Published on April 16th, 2017 | by Steve Hanley0
Solar Energy Association Calls For Modernizing The Electrical Grid
April 16th, 2017 by Steve Hanley
The Solar Energy Industries Association (SEIA) has released another hit in its series of white papers, this one entitled “New Opportunities for Solar Through Grid Modernization.” In it, SEIA looks at grid modernization policies in New York and California and makes recommendations that other states could use to make their electrical grids more up to date.
The white paper begins with this statement: “Built during the last century, the United States electric grid is in need of an update to account for changes in how Americans get their electricity.” It explores how California and New York have been working on policies that encourage the use of clean, distributed energy resources while allowing ratepayers to save money. “Our goal is to help inform the conversation so distributed energy technologies can continue to flourish,” said SEIA president and CEO Abigail Ross Hopper. “Consumers deserve reliable, low-cost, clean power and this is easily achievable by tackling grid modernization correctly.”
Even though New York and California lead the nation with their grid modernization efforts, SEIA says they are still in the “walking phase” of the process. It suggests ways regulators can improve grid modernization, beginning with better information from utilities and rate designs that allow for more distributed energy resources (DERs).
The Common Elements of Grid Modernization
The elements of grid modernization include the following five main concepts, according to the SEIA:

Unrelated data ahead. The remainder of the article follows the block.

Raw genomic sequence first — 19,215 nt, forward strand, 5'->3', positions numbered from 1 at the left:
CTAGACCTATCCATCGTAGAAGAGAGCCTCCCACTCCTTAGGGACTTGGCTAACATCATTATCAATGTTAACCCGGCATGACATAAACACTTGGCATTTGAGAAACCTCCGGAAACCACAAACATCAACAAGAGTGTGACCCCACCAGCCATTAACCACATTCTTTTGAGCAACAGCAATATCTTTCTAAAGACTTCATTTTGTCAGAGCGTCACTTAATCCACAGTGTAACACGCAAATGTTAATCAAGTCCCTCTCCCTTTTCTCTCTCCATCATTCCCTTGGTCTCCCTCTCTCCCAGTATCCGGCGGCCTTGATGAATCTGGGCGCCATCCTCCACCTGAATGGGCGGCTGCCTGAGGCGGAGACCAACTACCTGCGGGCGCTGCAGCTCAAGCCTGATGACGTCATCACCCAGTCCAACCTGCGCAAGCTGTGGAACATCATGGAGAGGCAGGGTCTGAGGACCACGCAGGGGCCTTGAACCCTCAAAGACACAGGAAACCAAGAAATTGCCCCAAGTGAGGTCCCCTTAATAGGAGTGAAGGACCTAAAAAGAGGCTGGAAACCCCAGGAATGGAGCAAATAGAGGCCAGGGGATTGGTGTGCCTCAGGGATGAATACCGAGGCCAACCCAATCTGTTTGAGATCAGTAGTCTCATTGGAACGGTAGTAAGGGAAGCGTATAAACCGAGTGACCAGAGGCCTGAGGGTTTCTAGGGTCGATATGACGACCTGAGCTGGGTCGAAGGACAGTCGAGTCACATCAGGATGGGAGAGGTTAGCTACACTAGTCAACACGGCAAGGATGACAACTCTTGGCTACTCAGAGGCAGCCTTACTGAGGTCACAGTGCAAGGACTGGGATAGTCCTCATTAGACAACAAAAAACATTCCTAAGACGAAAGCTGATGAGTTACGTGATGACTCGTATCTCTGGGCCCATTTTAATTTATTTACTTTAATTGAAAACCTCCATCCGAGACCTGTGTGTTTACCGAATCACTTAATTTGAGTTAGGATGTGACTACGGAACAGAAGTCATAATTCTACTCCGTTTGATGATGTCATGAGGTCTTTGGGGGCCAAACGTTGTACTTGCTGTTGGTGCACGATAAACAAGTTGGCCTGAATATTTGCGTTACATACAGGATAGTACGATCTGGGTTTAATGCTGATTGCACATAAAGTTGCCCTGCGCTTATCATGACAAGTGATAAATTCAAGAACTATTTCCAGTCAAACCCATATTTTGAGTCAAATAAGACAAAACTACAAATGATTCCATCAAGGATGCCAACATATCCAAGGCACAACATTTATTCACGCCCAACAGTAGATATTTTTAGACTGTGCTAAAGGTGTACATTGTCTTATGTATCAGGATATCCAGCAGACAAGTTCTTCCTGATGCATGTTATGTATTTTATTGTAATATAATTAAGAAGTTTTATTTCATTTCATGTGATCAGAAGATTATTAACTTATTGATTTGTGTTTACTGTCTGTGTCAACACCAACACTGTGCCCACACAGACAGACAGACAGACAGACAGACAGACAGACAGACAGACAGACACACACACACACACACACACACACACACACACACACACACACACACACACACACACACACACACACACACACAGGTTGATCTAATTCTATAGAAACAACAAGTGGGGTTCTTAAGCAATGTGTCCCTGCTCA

- updating utility system planning
- identifying alternatives to traditional utility investments
- establishing robust cost benefit frameworks
- modifying compensation frameworks to drive investments in distributed energy resources
- making utility investments in technologies that bring new functionality to the grid itself.
SEIA begins by saying, “The foundation to all grid modernization efforts involves a fundamental shift in the way electric utilities plan to meet electric system needs. This planning should view all distributed energy resources as an asset to the grid instead of a problem to be avoided, as it is sometimes perceived today.”
Indeed, it is. Many utility companies look upon solar energy — especially from residential rooftop solar systems — as a threat to be beaten back rather than a benefit. A consortium of utility companies banded together to pursue a deliberately misleading campaign against rooftop solar in the state of Florida last fall. They poured millions of dollars (much of it obtained from their customers) into an effort to change the Florida constitution to make it all but impossible for homeowners to install solar panels on their roofs.
Utilities should explore alternatives to conventional grid investments such as grid storage options. Pilot projects in New York, California, and elsewhere have sought distributed energy resources in lieu of more conventional grid upgrades. California used them to meet the needs created by the unexpected closure of the San Onofre Nuclear Generating Station and is repeating this process to meet electricity needs in Santa Barbara. New York is conducting a similar effort to avoid a billion-dollar upgrade to a distribution substation in Queens.